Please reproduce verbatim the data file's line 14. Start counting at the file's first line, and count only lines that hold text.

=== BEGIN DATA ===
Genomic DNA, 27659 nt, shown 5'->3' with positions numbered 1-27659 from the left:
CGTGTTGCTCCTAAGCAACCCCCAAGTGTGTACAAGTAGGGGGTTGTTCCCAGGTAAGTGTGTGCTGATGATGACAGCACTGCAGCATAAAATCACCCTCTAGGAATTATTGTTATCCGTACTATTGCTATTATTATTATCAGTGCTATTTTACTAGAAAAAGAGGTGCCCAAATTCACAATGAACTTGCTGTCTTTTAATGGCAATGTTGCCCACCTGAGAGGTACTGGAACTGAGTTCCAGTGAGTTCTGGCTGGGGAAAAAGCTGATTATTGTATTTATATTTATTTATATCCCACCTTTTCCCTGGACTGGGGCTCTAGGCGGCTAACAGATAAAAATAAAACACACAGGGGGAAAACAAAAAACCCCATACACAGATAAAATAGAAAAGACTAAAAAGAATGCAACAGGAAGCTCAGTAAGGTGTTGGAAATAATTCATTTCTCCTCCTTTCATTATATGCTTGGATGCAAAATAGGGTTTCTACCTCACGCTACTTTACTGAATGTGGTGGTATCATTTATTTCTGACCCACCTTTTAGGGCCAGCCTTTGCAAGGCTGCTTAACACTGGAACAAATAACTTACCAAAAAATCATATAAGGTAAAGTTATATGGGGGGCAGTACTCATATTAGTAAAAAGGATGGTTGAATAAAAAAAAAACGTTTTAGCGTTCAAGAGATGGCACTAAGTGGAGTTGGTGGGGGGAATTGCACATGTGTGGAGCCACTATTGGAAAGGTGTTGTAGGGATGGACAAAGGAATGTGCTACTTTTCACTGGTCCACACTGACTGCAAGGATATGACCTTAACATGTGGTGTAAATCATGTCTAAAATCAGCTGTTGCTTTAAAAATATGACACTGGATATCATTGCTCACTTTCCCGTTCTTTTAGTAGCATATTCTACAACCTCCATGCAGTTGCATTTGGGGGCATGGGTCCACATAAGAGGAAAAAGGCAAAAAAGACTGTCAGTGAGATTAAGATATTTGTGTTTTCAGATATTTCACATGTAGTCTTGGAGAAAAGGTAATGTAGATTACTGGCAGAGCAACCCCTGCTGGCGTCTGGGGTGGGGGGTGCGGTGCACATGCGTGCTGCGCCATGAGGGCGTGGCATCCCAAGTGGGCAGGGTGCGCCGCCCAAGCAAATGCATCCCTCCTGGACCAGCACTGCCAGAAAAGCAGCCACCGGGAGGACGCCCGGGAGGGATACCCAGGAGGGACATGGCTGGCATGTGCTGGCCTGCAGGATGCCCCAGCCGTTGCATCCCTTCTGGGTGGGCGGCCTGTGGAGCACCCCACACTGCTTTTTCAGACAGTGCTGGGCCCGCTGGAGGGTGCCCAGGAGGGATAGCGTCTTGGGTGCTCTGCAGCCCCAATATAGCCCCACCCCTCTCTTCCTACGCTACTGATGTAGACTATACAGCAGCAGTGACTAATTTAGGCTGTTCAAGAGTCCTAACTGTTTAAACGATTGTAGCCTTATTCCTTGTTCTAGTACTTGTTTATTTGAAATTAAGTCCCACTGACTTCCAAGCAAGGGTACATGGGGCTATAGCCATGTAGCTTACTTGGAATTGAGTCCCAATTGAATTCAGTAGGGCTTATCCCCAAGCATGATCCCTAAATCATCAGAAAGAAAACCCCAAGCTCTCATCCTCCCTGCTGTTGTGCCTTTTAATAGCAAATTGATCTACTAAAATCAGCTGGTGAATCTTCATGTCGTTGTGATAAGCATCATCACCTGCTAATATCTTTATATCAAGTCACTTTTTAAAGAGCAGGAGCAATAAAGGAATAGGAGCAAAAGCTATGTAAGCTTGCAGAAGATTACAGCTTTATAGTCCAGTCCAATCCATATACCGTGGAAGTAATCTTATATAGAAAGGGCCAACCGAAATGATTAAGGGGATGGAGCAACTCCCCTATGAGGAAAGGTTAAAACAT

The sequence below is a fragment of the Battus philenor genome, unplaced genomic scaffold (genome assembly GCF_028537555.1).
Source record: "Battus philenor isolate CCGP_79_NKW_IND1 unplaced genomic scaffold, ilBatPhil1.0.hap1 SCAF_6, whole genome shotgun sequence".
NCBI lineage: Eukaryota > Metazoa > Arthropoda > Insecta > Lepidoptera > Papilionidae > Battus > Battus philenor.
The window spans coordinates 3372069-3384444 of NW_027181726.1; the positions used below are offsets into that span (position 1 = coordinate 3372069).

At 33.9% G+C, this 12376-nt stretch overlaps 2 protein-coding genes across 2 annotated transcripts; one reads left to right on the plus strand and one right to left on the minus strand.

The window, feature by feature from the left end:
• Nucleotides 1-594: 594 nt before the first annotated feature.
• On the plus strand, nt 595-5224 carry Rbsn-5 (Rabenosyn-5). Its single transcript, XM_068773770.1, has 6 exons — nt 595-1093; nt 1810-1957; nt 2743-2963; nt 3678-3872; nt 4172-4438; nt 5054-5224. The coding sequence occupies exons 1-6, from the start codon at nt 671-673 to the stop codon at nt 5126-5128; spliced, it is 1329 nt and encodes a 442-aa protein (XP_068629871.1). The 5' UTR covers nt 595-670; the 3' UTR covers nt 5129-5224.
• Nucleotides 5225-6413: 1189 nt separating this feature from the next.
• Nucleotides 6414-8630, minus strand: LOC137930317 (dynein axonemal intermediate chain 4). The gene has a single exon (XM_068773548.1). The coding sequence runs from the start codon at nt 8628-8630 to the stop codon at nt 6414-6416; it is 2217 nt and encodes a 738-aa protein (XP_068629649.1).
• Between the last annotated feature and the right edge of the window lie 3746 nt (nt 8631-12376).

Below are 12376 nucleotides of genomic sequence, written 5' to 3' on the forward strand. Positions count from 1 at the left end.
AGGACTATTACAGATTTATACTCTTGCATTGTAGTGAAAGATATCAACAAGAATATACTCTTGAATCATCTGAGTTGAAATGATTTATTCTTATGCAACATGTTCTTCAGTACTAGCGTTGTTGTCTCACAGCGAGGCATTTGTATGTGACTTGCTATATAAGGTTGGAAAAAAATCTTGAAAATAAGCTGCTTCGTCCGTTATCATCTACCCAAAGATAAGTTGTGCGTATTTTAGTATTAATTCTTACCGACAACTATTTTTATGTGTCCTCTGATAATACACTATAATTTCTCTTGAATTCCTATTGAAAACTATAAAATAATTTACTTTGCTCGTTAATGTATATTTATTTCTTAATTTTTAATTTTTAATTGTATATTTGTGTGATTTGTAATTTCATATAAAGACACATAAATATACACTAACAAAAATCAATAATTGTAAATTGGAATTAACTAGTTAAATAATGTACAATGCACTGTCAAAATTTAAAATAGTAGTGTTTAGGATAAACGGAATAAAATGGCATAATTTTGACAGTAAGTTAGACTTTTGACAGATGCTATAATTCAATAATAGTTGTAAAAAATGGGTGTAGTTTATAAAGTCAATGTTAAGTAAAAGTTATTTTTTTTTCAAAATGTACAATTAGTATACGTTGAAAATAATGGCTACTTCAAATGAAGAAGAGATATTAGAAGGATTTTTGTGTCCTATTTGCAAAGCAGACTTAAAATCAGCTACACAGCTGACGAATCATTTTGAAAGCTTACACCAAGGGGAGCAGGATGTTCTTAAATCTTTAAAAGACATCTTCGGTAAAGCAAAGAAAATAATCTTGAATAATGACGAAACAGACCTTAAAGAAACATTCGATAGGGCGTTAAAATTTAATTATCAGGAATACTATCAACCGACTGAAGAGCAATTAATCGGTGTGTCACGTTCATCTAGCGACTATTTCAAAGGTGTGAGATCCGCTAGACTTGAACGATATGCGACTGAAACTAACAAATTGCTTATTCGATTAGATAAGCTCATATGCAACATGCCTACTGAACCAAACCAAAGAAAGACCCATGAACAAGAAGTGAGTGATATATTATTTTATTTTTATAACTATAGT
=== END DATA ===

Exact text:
Below are 12376 nucleotides of genomic sequence, written 5' to 3' on the forward strand. Positions count from 1 at the left end.